Australian pine and red-legged centipedes were the basic necessities to revive a dead limestone quarry and transform it into a lush park. In the Haller Park, near the Kenyan port city of Mombasa, an impressive variety of trees, shrubs and plants grow and flourish on which feeds a host of animals. Already parking is often difficult at the entrance to the park because one has to manoeuvre between the long legs of giraffes while they nibble unperturbed on tree leaves. A herd of Oryx antelopes, with their long and slightly curved horns, always seem to take the right of way on the walkways.
The park is the oldest example in Africa of how a lifeless landscape can start living again. The flora and fauna disappeared when the area was excavated for limestone used for manufacturing of cement. “The company voluntarily brought back in the seventies, the biodiversity. A unique decision in those days”, says Sabine Baer, head of Lafarge ecosystem, part of the multinational Lafarge Bamburi Cement.
Mining companies in Africa are rarely required to rehabilitate nature after destruction by economic activities. Recently though Tanzania passed a law that obliges mining company to do so.
Baer, a Swiss biologist, loves to temporarily swap her office and paperwork for a walk through the park, less than a kilometre from the coast of the Indian Ocean. With firm steps she makes her way through tall grass. She stops at a fenced piece of land with three young trees. One is an Mbambakofi tree which, although native to the East African coast, is now a rare and endangered species. Herbalists swear that the mashed roots of the tree are a remedy for snake bites.
“We have to protect them until they are big enough otherwise the giraffes eat them bare in one go”, says Baer. A little further the lush greenery stops abruptly at an almost excavated quarry of Lafarge Bamburi. While it is relatively cool in the shady park, it feels like an oven in the quarry. As soon as the excavation here has ended, there is work to be done for Baers ecosystem.
The place is a perfect visual example of how it once was, and what is possible. “This part of the park is not open to the public but I want to put up a fence and make it accessible. It says much more about what took place here than any pictures, “says Baer. The Haller Park is not only popular among tourists and locals, but also to school children from all over the country who come for illustrative environmental lessons.
The park is named after the Swiss naturalist Rene Haller, who was appointed by the cement company in the seventies, to grow food for the local workers. He became intrigued by the abandoned quarry and asked the company to give him a chance to attempt to blow new life into the dead landscape. He planted 26 different tree species in the pits in the hard rock which he filled with soil.
The only species that survived the heat was the Casuarina, an Australian conifer. The trees shed needle leaves, but nothing else happened because there was no living creature to make compost out of it. By coincidence Haller discovered that the red-legged centipede loved the needles. He introduced them to the pit after which the thick, shiny animals eagerly pounced on the needles, and in no time made humus of them. That was the first layer of soil on the barren plain.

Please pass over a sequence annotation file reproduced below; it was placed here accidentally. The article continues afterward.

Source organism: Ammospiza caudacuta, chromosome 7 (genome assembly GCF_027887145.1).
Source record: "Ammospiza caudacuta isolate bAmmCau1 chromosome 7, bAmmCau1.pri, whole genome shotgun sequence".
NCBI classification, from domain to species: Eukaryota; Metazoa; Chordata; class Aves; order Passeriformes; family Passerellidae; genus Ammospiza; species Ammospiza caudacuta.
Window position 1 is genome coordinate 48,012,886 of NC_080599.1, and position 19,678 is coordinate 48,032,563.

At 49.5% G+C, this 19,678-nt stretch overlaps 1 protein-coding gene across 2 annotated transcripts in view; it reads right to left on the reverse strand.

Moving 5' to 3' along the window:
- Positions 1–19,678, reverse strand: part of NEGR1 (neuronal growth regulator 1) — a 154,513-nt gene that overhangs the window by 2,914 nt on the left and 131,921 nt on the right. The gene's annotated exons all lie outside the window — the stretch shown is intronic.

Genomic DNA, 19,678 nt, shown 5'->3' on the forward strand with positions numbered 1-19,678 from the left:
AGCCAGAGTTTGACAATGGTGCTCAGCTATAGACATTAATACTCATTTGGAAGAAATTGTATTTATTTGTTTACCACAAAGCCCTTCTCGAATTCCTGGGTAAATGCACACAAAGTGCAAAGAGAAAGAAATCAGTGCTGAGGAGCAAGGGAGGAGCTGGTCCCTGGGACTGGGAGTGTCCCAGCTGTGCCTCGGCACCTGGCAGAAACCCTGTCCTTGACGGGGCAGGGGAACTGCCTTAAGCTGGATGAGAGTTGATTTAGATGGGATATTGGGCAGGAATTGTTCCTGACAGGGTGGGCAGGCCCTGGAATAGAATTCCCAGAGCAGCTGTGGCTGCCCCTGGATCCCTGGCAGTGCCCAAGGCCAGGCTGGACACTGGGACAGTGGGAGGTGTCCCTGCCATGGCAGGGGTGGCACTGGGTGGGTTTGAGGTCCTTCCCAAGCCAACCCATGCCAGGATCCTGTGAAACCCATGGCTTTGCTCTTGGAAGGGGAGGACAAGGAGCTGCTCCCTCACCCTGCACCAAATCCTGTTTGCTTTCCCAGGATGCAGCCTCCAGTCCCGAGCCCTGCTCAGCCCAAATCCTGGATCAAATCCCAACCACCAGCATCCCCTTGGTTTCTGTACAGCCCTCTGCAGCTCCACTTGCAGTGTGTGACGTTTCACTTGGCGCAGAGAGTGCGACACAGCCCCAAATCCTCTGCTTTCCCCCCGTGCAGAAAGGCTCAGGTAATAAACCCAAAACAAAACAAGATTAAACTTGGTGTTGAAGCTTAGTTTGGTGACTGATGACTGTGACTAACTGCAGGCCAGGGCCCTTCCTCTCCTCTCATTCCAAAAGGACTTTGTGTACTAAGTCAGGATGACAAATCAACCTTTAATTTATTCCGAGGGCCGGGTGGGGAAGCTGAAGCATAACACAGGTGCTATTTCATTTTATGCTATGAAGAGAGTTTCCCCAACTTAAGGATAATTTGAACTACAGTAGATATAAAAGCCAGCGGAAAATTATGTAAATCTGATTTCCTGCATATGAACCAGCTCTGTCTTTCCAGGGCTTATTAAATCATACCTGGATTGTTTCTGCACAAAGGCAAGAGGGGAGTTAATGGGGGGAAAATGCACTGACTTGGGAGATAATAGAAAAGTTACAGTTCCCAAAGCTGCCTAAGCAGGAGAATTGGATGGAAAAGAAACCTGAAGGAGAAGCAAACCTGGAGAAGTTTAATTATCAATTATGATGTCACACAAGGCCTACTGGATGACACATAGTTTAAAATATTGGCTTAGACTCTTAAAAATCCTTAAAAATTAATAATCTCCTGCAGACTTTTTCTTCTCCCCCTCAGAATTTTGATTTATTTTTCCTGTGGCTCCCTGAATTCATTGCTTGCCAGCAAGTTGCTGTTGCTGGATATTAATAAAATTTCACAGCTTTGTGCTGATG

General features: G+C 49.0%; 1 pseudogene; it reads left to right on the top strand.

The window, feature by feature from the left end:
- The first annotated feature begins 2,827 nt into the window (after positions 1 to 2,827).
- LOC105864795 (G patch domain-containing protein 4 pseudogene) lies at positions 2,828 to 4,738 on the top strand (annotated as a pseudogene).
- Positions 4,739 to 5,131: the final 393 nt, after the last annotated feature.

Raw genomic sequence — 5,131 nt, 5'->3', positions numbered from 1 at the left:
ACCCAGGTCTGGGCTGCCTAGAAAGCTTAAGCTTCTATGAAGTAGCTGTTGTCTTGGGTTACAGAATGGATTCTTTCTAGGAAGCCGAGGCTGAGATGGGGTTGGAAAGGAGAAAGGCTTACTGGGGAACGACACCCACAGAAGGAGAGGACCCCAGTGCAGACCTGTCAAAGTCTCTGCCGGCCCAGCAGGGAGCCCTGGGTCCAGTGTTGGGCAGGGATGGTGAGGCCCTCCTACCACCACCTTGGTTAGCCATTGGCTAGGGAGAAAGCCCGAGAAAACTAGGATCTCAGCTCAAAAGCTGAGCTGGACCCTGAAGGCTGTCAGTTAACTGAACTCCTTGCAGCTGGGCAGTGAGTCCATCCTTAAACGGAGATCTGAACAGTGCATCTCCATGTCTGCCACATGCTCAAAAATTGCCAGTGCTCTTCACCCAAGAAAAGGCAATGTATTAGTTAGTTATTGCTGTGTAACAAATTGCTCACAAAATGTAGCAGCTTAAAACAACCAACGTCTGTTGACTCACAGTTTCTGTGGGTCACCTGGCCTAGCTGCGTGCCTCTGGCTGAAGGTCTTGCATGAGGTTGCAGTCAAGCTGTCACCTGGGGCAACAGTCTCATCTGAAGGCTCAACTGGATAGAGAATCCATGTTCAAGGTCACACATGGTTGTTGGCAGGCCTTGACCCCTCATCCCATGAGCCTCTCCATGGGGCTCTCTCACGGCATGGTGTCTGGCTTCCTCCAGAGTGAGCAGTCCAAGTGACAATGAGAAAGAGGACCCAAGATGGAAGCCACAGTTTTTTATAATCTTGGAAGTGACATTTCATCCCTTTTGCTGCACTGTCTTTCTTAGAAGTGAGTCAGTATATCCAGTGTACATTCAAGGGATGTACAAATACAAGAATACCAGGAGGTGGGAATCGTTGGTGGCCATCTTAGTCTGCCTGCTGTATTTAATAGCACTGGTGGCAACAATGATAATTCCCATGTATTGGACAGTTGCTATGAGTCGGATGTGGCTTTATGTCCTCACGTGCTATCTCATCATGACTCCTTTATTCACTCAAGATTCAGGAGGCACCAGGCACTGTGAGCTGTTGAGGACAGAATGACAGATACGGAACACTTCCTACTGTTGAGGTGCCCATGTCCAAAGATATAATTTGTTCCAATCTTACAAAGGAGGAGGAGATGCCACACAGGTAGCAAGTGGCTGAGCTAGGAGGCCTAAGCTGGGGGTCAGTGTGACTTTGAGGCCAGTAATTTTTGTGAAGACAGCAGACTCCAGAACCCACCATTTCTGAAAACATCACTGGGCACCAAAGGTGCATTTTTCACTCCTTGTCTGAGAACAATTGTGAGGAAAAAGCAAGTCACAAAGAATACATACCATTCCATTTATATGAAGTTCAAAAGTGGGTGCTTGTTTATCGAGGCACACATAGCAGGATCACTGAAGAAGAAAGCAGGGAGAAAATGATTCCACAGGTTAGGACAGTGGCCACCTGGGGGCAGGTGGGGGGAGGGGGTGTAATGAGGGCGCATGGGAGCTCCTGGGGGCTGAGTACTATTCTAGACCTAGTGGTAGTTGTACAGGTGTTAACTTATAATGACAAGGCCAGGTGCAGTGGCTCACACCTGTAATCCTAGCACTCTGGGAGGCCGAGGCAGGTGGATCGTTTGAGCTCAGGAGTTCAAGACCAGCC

“After forty years there is about fifteen centimetres earth here,” says Baer while she jumps over a trunk that is blocking the path. “We had a good rainy season so the soil is very wet. The roots of some trees do not have enough grips on the thin soil layer and fall. There is much good happening here but it is still a fragile environment “.
Haller planted in total over one million trees. The highest are still the Australian pines but they are now mostly surrounded by native vegetation. In the ecological succession that is taking place more and more animals, from small to large, have also found a home in the park.
A leopard tortoise is slowly emerging from the bushes. The animal retracts its head under the shield as it notices people. But after a few minutes it starts to eat from low-hanging leaves on a bush. It is not the intention of the Haller Park to make it into a zoo. The animals all have a function in the sophisticated system that is required to keep biodiversity in balance and to strengthen it. The droppings serve as fertilizer while other animals transport seeds that provide new flora.
“We do occasionally act as a shelter for animals with which people just do not know what to do. We currently offer a home to more than 30 endangered species. Sometimes they flourish too well as for instance the waterbuck. They multiply so quickly and we actually have too many. We are especially looking for a new home for the males, “says Baer, pointing to a herd of waterbuck in the middle of a walkway.
The park became world famous with the curious couple Owen and Mzee. In 2004, Owen, a lonely orphan hippo discovered on a nearby beach was brought to the park. The animal adopted Mzee, a giant tortoise some 130 years old then, as a surrogate parent. The pair had to be separated because while Owen grew and gained weight his shows of love became a danger for Mzee. Owen was put in with Cleo, a female hippopotamus. A beautiful relationship emerged but recently Cleo die and Owen is again lonely and unhappy. “I think we can get a partner for him but it all costs money and we need to cut back in the current recession”, explains Baer.
Bamburi Lafarge experiences difficult economic times in Europe and that has an effect on the company in Kenya. If the Cement Company has to to tighten its belt, the same is expected at Haller Park. Baer tries with small projects like a tree nursery and a fish pond to gain some extra money next to the entrance fees. “It is a financially difficult time but we must continue. It is important to get nature back when economic activities have ceased “.